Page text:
Wednesday, February 06, 2008

Abandonment to Divine Providence

“Abandonment to Divine Providence”
by Jean-Pierre de Caussade
translated by John Beevers
NY: Doubleday Image Books, 1975

Jean-Pierre de Caussade was born March 6, 1675 in the south of France. In 1693 he became a Jesuit and in 1704 was ordained a priest. He eventually earned a Doctorate in theology and taught until 1720. After this, he worked as a preacher and confessor. In 1729, he became the director of the Visitation Nuns in Nancy. This appointment would last five years, but those five years have given us “Abandonment to Divine Providence.” This is a book that de Caussade was not aware he had written. Rather, it comes from preserved letters and notes from conferences that he gave to the Visitation sisters. Fr. Henri Ramiere edited them into a small volume which was first published in 1861. Today, it is recognized as a spiritual classic.

The message of “Abandonment to Divine Providence” is that God's will is all that matters. Our way to holiness consists of doing that will, whatever it may take us and no matter the cost. De Caussade describes both active and passive loyalty to God's will. “Active loyalty means obeying the laws of God and the Church and fulfilling all the duties imposed on us by our way of life. Passive loyalty means that we lovingly accept all that God sends us at each moment of the day.” Our happiness and holiness depend on following God's plan for us. De Caussade makes an emphatic point, “If you are not satisfied with what God chooses for you, what else can please you? . . .Are you wiser than God? Why do you seek anything different from what he desires?”

Sometimes it can be difficult to see God's hand in our lives, especially when life is hard, when we are sick or experience heartache. De Caussade compares us to a stone being shaped by a sculptor. “I welcome each blow of his chisel as the best thing that could happen to me, although, if I'm to be truthful, I feel that every one of these blows is ruining me, destroying me and disfiguring me.” It is at these times that we need faith to believe in God's wisdom, to trust that God has our best eternal interests at heart.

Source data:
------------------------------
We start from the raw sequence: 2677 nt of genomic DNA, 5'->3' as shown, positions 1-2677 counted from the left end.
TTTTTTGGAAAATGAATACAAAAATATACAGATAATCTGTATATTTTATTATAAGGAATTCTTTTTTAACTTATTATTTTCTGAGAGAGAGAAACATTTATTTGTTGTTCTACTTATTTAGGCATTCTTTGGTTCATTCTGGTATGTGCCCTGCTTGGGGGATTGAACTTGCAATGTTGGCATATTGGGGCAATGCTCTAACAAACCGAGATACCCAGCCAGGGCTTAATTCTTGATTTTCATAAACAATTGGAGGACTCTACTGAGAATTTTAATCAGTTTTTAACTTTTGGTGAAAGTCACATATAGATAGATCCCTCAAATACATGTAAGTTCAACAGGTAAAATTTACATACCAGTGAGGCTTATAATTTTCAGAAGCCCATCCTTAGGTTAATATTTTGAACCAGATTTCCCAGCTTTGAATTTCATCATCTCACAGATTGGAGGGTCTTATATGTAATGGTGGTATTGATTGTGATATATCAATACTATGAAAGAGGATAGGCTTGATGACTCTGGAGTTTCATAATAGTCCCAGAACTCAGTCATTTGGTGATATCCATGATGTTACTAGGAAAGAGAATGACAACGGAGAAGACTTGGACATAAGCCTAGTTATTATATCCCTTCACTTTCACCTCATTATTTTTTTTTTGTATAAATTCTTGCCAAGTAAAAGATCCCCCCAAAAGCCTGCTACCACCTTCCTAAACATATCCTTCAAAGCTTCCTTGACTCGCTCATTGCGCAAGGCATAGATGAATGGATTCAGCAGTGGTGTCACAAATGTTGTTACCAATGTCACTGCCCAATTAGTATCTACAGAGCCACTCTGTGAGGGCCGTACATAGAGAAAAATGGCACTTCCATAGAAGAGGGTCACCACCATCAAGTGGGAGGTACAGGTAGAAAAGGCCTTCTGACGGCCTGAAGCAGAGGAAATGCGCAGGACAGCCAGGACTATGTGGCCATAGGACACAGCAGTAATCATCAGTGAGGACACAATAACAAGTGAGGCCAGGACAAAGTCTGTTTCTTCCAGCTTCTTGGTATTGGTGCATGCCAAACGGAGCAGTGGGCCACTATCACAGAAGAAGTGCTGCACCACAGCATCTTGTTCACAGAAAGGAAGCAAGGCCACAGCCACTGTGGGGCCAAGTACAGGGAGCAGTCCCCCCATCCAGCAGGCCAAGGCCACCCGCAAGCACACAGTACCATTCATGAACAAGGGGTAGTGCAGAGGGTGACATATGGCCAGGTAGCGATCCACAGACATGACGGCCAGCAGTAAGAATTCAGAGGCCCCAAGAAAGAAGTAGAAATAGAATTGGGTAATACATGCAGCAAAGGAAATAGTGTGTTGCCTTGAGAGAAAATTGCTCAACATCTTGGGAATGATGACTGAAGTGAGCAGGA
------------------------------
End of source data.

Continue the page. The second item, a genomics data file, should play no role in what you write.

“Abandonment to Divine Providence” is a brief book. If one made an effort, it could be read in one day. However, it is one of those books meant to be used as an on-going source of spiritual nourishment. Open a random page and read a few paragraphs. Take a quote and put it where you will see it everyday. Receive a gentle reminder of what matters in life.




2 comments:

mloustalot said...

Dear Patrice -- I am currently reading this book aloud to my 13yo daughter. It is a topic I struggle with, having been over-confident in past years in setting my own goals and not giving my God-given duties or the will of God a second thought.

I am now attempting to set goals for my life according to His will for me and my state in life -- is this contradictory? Can I set goals and remain in God's will?

In explaining goal-setting to my daughter, how can I make these ideas mesh?

Pondering,
Melinda in SE Texas

Patrice Fagnant-MacArthur said...

Dear Melinda,

Thanks so much for writing. I think that it is wonderful that you are trying to instill in your daughter the importance of discovering God's will for her life. I think that what you are doing in your own life is on track. You are trying to plan your life in keeping with what God wants for you. I think that it is only natural to make plans for our lives. For example, your daughter is reaching an age in which she needs to discern her vocation and career. Obviously she is going to need to plan to do that. The important thing is to pray to God before making those big life decisions. Sometimes it means praying a long time! But the way does become clear and God helps to align our will with his. He shows us how to best use our gifts to serve him.

I think it is also important to note that we can make plans, but we need to be open to the possibility that God might change our plans through a change of circumstances, change of heart, etc.

I hope that this offers some help. If I can be of further assistance, please don't hesitate to write.

Best wishes,
Patrice